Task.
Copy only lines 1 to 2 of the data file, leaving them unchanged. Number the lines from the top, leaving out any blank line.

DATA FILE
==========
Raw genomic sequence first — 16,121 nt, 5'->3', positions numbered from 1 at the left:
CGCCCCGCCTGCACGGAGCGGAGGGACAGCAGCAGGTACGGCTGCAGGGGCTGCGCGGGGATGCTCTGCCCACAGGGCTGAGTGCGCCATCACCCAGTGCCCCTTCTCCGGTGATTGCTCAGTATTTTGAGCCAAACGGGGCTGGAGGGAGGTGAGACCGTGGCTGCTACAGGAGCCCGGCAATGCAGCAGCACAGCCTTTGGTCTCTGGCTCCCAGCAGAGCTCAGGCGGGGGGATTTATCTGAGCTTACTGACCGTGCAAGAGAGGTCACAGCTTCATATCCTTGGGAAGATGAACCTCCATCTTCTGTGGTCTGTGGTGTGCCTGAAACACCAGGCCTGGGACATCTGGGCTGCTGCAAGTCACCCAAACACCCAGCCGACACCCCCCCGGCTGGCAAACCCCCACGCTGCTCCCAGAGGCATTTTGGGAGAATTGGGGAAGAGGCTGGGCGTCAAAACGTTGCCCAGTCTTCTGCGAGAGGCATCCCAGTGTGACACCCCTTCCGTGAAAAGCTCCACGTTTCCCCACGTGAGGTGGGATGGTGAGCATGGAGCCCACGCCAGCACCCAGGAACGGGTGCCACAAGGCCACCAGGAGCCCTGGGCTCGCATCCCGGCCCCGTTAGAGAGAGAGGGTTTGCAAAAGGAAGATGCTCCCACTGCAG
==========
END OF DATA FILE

Raw genomic sequence first — 16,121 nt, 5'->3', positions numbered from 1 at the left:
CGCCCCGCCTGCACGGAGCGGAGGGACAGCAGCAGGTACGGCTGCAGGGGCTGCGCGGGGATGCTCTGCCCACAGGGCTGAGTGCGCCATCACCCAGTGCCCCTTCTCCGGTGATTGCTCAGTATTTTGAGCCAAACGGGGCTGGAGGGAGGTGAGACCGTGGCTGCTACAGGAGCCCGGCAATGCAGCAGCACAGCCTTTGGTCTCTGGCTCCCAGCAGAGCTCAGGCGGGGGGATTTATCTGAGCTTACTGACCGTGCAAGAGAGGTCACAGCTTCATATCCTTGGGAAGATGAACCTCCATCTTCTGTGGTCTGTGGTGTGCCTGAAACACCAGGCCTGGGACATCTGGGCTGCTGCAAGTCACCCAAACACCCAGCCGACACCCCCCCGGCTGGCAAACCCCCACGCTGCTCCCAGAGGCATTTTGGGAGAATTGGGGAAGAGGCTGGGCGTCAAAACGTTGCCCAGTCTTCTGCGAGAGGCATCCCAGTGTGACACCCCTTCCGTGAAAAGCTCCACGTTTCCCCACGTGAGGTGGGATGGTGAGCATGGAGCCCACGCCAGCACCCAGGAACGGGTGCCACAAGGCCACCAGGAGCCCTGGGCTCGCATCCCGGCCCCGTTAGAGAGAGAGGGTTTGCAAAAGGAAGATGCTCCCACTGCAG